When Joe met a lovely chimpanzee named Geraldine through a barrier, he immediately starting panting. In chimpanzee language, this is like saying, “Hello.” Chimpanzees also pant to let others know that “it’s all good.” When the door between them was opened, Joe and Geraldine greeted each other. She walked over to his side and he gave her a big hug. Joe spent a lot of time grooming Geraldine, a sign of comfort and friendship.
Later, the two new friends moved outdoors and spent time roaming around the enclosure together. More happy days are surely ahead.
Joe may not have understood the significance, but one of the first to welcome him to Florida was renowned primatologist Dr. Jane Goodall, who stopped by for a visit while Joe was on his way to the sanctuary.
He is the sixth formerly solitary chimpanzee PETA has gotten moved to Save the Chimps in the past three years—and the previous five are all now thriving in social groups with other chimpanzees.
Other Chimps Need You
Unfortunately, other chimpanzees are still suffering in solitary confinement—including 17 of them, who are confined at Missouri State Primate Foundation:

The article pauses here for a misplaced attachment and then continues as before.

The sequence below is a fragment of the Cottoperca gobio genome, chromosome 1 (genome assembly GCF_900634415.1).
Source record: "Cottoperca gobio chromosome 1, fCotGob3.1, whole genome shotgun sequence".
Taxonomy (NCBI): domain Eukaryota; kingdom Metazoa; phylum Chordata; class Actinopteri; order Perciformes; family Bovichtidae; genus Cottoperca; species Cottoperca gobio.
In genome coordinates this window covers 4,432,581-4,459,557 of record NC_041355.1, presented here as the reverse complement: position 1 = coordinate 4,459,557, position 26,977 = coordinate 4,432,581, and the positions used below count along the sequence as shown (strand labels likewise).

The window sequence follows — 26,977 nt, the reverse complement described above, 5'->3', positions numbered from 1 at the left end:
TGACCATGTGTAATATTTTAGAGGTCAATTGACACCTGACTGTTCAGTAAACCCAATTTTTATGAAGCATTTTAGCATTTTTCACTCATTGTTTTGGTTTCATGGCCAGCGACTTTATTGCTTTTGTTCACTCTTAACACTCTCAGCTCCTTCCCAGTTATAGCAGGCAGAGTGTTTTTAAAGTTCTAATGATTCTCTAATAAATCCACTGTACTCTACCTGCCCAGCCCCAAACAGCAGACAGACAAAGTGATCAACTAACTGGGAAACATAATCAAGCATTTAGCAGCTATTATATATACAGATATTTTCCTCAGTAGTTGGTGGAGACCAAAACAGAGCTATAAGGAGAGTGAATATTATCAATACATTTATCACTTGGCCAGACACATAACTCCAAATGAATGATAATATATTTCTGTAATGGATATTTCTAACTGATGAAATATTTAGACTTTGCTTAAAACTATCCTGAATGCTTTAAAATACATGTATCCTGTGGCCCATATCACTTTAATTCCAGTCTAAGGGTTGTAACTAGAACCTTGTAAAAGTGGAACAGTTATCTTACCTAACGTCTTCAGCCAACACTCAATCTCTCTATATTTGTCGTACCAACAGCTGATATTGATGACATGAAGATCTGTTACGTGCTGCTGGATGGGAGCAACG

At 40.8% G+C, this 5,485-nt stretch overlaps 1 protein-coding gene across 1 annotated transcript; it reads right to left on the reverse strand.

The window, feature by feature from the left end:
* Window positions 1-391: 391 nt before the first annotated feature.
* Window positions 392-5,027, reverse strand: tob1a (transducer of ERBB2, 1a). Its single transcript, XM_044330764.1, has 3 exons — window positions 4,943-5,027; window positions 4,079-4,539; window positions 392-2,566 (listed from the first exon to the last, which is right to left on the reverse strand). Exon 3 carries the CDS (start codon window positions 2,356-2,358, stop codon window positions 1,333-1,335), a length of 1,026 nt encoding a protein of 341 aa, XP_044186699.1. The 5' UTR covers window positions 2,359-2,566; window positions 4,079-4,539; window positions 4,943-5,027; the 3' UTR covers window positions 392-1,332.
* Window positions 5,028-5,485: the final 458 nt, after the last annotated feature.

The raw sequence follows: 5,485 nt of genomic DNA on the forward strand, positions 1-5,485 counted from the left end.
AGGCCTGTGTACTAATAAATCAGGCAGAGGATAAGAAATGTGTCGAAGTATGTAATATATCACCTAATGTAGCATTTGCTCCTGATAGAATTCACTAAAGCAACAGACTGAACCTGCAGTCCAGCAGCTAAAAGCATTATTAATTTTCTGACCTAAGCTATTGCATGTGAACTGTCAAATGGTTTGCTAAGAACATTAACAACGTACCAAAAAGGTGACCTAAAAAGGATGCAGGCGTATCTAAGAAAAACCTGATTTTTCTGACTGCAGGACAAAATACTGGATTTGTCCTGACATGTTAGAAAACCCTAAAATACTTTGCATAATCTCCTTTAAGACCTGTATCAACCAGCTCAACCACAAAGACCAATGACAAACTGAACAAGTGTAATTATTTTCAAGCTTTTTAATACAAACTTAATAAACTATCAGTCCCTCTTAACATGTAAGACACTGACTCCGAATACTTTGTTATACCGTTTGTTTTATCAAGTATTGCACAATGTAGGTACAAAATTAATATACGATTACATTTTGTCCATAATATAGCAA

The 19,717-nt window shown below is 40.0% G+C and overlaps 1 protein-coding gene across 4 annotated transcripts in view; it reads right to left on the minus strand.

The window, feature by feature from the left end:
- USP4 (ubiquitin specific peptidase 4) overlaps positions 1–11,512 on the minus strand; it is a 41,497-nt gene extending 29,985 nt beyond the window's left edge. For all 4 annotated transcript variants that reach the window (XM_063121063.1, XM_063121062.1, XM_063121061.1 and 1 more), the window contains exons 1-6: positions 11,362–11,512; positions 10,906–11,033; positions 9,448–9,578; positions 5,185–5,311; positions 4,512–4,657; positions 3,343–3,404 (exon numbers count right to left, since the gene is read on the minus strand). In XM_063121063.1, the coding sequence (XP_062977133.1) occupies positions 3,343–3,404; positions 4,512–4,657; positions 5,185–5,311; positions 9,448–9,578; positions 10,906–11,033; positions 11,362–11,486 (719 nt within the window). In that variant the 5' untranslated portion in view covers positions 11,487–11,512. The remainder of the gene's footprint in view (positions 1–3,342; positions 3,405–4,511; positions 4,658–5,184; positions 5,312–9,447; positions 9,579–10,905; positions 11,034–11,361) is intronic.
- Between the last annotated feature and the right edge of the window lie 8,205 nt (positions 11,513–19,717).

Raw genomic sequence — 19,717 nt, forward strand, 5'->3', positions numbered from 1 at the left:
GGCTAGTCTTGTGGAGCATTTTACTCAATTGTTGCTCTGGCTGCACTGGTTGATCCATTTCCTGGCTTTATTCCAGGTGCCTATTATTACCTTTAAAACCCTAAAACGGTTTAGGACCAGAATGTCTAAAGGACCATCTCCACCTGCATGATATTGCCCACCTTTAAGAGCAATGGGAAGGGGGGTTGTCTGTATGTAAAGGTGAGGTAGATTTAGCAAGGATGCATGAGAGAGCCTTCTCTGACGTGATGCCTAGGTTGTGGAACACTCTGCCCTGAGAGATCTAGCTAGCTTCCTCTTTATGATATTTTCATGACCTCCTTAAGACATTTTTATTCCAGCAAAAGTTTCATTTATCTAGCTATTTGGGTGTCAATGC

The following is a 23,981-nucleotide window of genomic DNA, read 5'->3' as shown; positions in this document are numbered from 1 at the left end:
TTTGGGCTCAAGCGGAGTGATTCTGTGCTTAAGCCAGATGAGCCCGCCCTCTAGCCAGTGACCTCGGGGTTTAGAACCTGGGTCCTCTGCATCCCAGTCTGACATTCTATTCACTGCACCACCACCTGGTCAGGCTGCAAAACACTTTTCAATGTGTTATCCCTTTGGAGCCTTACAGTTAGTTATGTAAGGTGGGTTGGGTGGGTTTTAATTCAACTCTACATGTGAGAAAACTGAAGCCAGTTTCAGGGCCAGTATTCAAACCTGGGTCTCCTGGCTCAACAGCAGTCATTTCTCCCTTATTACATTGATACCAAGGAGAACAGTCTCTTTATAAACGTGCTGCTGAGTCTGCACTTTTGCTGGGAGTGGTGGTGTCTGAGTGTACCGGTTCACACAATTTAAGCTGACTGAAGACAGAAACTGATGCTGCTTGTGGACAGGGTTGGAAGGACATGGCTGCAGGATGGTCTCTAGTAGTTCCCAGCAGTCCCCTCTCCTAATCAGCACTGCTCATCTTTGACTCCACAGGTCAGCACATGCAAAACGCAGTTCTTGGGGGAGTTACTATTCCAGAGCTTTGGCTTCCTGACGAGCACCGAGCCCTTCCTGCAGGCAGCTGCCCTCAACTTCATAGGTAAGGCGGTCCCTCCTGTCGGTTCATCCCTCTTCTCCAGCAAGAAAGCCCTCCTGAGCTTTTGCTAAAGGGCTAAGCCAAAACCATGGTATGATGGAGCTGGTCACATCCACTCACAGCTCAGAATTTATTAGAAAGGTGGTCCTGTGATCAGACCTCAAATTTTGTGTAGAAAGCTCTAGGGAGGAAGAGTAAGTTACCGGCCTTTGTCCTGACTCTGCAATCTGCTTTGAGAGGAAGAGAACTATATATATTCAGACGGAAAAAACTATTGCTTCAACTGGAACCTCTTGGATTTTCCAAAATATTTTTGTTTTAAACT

We will keep working until no chimpanzee suffers alone in a zoo cage.
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By Julia Conley
Climate campaigners on Friday expressed hope that policymakers who are stalling on taking decisive climate action would reconsider their stance in light of new warnings from an unlikely source: two economists at J.P. Morgan Chase.
Tensions are continuing to rise in Canada over a controversial pipeline project as protesters enter their 12th day blockading railways, demonstrating on streets and highways, and paralyzing the nation's rail system
Colorado River Has Lost 1.5 Billion Tons of Water to the Climate Crisis, 'Severe Water Shortages' May Follow
California is headed toward drought conditions as February, typically the state's wettest month, passes without a drop of rain. The lack of rainfall could lead to early fire conditions. With no rain predicted for the next week, it looks as if this month will be only the second time in 170 years that San Francisco has not had a drop of rain in February, according to The Weather Channel.
The last time San Francisco did not record a drop of rain in February was in 1864 as the Civil War raged.
"This hasn't happened in 150 years or more," said Daniel Swain, a climate scientist at UCLA's Institute of the Environment and Sustainability to The Guardian. "There have even been a couple [of] wildfires – which is definitely not something you typically hear about in the middle of winter."
While the Pacific Northwest has flooded from heavy rains, the southern part of the West Coast has seen one storm after another pass by. Last week, the U.S. Drought Monitor said more Californians are in drought conditions than at any time during 2019, as The Weather Channel reported.